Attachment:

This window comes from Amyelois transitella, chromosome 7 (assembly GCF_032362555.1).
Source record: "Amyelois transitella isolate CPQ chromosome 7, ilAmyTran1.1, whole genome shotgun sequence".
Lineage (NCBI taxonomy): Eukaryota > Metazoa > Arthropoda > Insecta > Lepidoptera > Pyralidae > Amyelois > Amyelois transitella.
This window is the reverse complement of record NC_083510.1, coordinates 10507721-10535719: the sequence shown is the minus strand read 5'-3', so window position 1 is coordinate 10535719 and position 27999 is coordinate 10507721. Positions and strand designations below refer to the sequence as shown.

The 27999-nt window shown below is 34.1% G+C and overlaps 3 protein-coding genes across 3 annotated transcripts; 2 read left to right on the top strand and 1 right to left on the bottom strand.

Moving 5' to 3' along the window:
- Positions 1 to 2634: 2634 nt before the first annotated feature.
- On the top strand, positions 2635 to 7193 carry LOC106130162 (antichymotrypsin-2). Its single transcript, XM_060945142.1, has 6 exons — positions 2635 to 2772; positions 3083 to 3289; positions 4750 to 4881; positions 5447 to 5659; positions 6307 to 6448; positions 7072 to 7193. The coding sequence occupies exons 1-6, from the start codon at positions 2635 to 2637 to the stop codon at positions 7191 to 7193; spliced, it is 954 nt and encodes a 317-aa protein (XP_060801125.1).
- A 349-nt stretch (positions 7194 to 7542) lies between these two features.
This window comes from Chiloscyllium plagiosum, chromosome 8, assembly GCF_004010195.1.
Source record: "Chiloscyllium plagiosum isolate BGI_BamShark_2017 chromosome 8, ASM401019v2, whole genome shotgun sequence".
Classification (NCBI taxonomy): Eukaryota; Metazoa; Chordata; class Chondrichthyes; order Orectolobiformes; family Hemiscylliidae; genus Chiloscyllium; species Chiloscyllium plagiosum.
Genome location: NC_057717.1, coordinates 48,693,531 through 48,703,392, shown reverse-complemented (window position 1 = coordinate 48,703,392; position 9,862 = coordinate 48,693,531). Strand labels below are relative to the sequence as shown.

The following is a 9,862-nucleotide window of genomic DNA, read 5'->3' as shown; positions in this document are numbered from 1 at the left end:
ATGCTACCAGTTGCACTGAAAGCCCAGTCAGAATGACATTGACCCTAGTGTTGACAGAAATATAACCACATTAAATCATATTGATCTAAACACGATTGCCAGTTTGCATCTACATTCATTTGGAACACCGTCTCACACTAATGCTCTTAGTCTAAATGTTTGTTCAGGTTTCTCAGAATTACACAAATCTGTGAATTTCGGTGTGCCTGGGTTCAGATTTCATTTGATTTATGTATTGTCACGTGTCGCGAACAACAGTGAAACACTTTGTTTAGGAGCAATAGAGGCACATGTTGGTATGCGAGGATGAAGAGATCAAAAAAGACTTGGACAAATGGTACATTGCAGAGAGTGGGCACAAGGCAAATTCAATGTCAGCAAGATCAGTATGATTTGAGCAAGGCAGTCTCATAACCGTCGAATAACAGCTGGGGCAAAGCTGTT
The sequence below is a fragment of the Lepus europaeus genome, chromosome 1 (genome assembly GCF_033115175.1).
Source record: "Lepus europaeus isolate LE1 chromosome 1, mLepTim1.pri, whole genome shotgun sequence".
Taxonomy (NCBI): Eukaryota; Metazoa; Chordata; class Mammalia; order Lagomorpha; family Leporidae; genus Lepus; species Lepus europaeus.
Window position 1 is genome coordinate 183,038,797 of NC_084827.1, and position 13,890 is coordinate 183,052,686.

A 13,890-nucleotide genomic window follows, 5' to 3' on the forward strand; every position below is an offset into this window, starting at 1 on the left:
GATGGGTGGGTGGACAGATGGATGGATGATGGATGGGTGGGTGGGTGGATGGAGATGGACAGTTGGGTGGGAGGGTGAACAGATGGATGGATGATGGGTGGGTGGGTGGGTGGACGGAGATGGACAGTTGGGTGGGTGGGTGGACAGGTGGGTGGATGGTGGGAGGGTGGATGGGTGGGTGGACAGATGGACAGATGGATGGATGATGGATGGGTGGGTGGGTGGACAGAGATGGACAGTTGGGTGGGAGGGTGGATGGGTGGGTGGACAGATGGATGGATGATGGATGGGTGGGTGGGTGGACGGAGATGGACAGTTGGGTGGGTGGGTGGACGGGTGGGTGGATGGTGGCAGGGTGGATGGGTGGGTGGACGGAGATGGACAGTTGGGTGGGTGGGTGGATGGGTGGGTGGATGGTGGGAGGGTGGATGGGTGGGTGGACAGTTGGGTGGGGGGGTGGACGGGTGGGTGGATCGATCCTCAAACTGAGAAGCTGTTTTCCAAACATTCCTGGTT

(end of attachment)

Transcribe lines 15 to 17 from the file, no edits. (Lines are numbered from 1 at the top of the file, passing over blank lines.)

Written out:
ATGCTACCAGTTGCACTGAAAGCCCAGTCAGAATGACATTGACCCTAGTGTTGACAGAAATATAACCACATTAAATCATATTGATCTAAACACGATTGCCAGTTTGCATCTACATTCATTTGGAACACCGTCTCACACTAATGCTCTTAGTCTAAATGTTTGTTCAGGTTTCTCAGAATTACACAAATCTGTGAATTTCGGTGTGCCTGGGTTCAGATTTCATTTGATTTATGTATTGTCACGTGTCGCGAACAACAGTGAAACACTTTGTTTAGGAGCAATAGAGGCACATGTTGGTATGCGAGGATGAAGAGATCAAAAAAGACTTGGACAAATGGTACATTGCAGAGAGTGGGCACAAGGCAAATTCAATGTCAGCAAGATCAGTATGATTTGAGCAAGGCAGTCTCATAACCGTCGAATAACAGCTGGGGCAAAGCTGTT
The sequence below is a fragment of the Lepus europaeus genome, chromosome 1 (genome assembly GCF_033115175.1).
Source record: "Lepus europaeus isolate LE1 chromosome 1, mLepTim1.pri, whole genome shotgun sequence".